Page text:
As I drove home, Mrs. B’s affection for her students warmed me. I marveled at how her sense of purpose could elevate her spirits so profoundly. Her message was clear—there’s a weight to our lives amidst COVID-19, but her love for her work is even more powerful. Love can tip the scales to overcome despair.
The sheer energy of Mrs. B’s love for her students allowed me to acknowledge my regimented approach to work during the pandemic. I needed to reignite my passion for giving care. I pictured the faces of my patients I care for deeply. I nudged my thoughts toward the patient relationships that bring joy and laughter. This new thought process felt expansive. Memories of meaning and purpose began to multiply.
New (old) connections
To continue to cultivate this reminder of love, I decided to call one beloved patient each week just to say hello. A five-minute conversation only to ask how they were doing. No medical agenda. No reminders about colonoscopies or mammograms. Two human beings forming a deeper connection as they make their way through a pandemic. If a week is prohibitively busy, I allow myself to hold a patient in my heart instead, to meditate on them and wish them well.
This helped tremendously. I spoke with a retired football coach worried about infection, a woman my age newly diagnosed with breast cancer, a grandmother who missed her family desperately. Each conversation is brief, nourishing, and full of warmth. It brightens my mood and reminds me why I went into medicine. Now I once again associate my work with the faces and voices of these people I love. When someone complains to me about parking or directs their anger over their new COVID-19 diagnosis toward me, I no longer absorb their words as wounding insults. I feel less brittle and more fluid. The weekly phone calls allow me to take daily frustrations in stride. They restore a sense of purpose and replenish something I’d lost.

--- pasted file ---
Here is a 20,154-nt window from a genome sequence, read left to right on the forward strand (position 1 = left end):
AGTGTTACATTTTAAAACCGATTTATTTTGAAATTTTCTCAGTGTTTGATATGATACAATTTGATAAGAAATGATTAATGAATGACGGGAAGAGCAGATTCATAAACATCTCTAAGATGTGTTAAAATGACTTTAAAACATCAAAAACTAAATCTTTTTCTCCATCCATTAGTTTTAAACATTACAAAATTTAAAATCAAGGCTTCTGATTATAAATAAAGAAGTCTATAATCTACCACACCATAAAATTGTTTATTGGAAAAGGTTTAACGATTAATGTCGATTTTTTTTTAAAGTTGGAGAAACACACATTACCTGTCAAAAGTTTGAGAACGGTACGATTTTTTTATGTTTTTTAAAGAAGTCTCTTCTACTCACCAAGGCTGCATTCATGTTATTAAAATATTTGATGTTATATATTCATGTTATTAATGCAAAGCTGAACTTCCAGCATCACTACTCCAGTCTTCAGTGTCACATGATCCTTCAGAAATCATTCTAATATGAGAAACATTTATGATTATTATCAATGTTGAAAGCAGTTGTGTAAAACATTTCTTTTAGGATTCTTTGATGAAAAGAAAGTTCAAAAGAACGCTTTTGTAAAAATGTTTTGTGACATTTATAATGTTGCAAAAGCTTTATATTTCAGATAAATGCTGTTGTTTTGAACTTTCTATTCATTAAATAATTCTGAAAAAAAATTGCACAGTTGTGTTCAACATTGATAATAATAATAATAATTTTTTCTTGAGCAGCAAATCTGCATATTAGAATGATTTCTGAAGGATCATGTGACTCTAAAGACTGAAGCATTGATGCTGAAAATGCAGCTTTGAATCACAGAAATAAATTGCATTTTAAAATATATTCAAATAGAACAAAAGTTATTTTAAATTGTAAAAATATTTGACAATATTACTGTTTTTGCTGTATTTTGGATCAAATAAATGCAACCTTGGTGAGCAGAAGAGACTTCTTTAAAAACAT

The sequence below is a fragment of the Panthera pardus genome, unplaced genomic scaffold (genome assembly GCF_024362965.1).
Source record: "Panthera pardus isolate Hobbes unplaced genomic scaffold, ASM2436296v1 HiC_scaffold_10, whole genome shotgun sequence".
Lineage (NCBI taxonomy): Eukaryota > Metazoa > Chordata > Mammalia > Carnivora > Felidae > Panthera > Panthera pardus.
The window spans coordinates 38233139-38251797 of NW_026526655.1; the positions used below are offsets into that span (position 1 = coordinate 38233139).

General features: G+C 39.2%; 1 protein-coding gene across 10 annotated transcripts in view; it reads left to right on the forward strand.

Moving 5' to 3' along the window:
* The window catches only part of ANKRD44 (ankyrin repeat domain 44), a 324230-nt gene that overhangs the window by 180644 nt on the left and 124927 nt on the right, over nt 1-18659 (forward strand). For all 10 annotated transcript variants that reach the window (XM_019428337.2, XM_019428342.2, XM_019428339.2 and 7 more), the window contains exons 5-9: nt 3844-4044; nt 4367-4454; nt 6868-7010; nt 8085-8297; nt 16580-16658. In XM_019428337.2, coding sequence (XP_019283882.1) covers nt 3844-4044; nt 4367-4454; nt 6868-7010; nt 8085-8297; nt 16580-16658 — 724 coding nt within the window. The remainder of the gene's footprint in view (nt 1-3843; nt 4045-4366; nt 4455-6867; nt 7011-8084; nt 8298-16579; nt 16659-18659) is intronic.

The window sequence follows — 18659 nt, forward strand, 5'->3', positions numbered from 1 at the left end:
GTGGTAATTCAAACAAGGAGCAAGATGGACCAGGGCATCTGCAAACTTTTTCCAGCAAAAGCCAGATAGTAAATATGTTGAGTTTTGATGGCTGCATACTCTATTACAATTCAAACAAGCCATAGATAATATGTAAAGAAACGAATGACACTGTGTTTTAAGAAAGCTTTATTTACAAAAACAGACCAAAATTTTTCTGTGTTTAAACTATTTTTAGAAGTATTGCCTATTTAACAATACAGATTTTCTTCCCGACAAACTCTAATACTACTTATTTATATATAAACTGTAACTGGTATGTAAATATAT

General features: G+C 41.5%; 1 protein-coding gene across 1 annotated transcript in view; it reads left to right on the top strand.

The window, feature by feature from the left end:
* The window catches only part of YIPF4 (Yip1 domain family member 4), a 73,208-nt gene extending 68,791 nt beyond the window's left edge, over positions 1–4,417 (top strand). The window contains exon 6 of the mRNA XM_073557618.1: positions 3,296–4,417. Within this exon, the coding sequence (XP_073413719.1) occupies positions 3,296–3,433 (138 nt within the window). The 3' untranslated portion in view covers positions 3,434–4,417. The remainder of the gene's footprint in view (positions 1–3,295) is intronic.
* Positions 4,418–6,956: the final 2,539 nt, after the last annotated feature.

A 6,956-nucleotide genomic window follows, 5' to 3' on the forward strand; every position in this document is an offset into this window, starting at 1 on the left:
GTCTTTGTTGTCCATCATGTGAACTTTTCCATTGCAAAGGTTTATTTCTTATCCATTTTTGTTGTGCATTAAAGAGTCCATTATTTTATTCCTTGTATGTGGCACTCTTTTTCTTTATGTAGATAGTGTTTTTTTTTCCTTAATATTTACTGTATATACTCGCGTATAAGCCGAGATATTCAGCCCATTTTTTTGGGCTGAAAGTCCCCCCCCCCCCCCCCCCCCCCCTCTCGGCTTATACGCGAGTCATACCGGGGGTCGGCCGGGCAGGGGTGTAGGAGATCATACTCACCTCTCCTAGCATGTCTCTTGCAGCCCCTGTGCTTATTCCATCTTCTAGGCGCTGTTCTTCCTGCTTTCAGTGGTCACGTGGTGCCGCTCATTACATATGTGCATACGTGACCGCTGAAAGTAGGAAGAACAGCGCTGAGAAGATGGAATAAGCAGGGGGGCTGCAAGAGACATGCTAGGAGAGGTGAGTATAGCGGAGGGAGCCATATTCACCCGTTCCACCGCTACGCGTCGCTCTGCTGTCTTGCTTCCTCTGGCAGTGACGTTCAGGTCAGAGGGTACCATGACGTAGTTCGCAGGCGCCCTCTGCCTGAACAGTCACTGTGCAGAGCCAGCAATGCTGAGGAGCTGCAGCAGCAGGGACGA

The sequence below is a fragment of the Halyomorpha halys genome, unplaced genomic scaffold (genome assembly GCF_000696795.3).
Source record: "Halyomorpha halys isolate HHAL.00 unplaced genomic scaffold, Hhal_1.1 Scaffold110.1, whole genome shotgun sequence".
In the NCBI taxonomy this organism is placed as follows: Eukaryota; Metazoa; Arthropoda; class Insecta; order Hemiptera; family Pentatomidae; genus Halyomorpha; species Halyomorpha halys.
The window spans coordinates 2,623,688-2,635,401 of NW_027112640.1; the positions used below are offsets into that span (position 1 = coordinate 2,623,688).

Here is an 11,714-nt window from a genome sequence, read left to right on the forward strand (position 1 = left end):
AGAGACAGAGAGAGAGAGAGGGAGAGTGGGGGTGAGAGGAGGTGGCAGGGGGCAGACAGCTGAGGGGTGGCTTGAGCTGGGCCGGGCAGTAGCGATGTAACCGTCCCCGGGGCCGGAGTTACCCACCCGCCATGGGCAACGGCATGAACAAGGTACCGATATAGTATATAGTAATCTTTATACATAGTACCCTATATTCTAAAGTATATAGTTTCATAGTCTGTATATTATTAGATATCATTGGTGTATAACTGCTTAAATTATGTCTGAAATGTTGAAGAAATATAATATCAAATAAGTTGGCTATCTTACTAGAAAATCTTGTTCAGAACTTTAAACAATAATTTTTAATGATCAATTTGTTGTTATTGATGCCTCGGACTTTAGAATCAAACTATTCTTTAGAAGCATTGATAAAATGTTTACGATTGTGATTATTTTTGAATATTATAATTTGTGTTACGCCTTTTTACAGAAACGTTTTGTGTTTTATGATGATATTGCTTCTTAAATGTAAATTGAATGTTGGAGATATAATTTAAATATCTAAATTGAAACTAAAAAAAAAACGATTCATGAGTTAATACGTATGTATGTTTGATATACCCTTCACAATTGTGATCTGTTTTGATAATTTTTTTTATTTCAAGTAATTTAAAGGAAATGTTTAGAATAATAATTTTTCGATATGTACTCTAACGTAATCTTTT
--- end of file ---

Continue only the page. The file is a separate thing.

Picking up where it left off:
Point of light
Now the pandemic surges once more. School remains virtual. My headaches linger, to-do lists grow, and I remain inadequate and small in the face of my patients’ suffering. There are many evenings when I shuffle home, weighed down by the pain of some patients and the maskless disregard of others. And there are many mornings when I still seek solace in my checklists, rife with perfectly square boxes begging to be colored in and marked complete. Sometimes I still try in vain to impose order on the chaos the pandemic has wreaked on daily life. And then I hear my son find the notes for “Mary Had a Little Lamb” on his violin, and I remember Mrs. B’s radiant self-permission to love her students and let this love enrich her life. I plan which patient I’ll call this week to say hello. Cultivating love for my patients offers a moment of respite, something to look forward to, a point of light. When I gently place aside my color coded calendar and allow myself to revel in connections with people who bring joy and meaning, it keeps me whole.
4 things I’ve learned from this experience:
1. In times of prolonged stress, our normal coping mechanisms (checklists, color-coded calendars, rigid boundaries) may become maladaptive. Especially if they ignore the root of the crisis.
2. People outside of medicine, like Mrs. B, can provide us with a fresh lens through which we may see ourselves clearly.
3. We can always offer our patients our care. And we can have faith that sometimes, this is enough.
4. Taking five minutes to connect with a patient who fills your cup can help mitigate emotional exhaustion and restore a sense of purpose.
This piece expresses the views solely of the author. It does not represent the views of any organization, including Johns Hopkins Medicine.